Titles are not just a way to catalog art, but an important signpost which connects artists to their audience. Thoughtful naming allows/suggests a path for viewers to more fully experience the art’s meaning and it’s overall effect. For me, naming a new piece of art can sometimes take longer than creating it in the first place. That’s how important names are.

Certainly, there is the other side of the coin. Over the years I’ve had discussions with artists who refuse to name their work beyond “Untitled”. They say “I don’t want to influence what the viewer sees in them.” I understand their logic, especially with regard to abstract pieces.

However, I’m not willing to divorce myself from my work to that degree. Not anymore, anyway. Naming the art gives that art it’s soul. Now it’s ready; now it’s complete. And there’s no getting around it — the title gives my patrons and viewers an important connection to me, the artist. It is additional insight into my mood, my process, my emotions and my moment.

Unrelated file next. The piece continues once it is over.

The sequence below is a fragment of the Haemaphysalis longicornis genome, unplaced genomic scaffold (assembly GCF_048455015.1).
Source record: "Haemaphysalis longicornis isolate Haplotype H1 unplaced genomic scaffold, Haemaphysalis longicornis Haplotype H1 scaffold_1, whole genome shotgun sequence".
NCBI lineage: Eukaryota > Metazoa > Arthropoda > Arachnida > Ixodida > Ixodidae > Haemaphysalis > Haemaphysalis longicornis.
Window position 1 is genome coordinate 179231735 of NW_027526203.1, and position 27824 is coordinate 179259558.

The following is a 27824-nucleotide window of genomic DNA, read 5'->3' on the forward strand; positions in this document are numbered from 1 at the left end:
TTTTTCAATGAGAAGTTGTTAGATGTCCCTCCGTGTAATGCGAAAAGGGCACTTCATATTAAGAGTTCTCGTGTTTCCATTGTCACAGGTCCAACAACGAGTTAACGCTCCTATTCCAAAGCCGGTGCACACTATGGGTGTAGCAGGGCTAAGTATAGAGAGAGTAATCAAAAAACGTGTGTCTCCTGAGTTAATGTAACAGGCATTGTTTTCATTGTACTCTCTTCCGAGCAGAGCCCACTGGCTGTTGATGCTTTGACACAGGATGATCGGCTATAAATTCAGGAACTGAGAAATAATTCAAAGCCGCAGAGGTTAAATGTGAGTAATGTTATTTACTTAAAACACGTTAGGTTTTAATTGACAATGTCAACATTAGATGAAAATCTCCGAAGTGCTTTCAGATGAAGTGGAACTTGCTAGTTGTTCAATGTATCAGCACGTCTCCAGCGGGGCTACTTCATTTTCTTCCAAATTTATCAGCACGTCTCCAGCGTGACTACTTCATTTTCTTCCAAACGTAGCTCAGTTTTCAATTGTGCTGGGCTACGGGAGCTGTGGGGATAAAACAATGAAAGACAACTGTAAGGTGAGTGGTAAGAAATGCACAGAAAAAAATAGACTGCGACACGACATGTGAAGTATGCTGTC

I have often thought that a piece’s title should pop into my head when I’m doing the work, or at least during the last hours of completion. But no. Whichever part of my brain is responsible for naming things is completely shut off when I’m creating art.

That turns out to be a good thing. Once finished with the visual, I can then look at the work with a slightly different set of eyes — less creative art lust and more contemplative afterglow. Ha! Perhaps at times I seek to balance an over-zealous image by giving it a civilized, respectable name. Or maybe not. I am just as likely to hint at a wild streak which is not readily apparent.

Image courtesy chaymation, used under a Creative Commons license.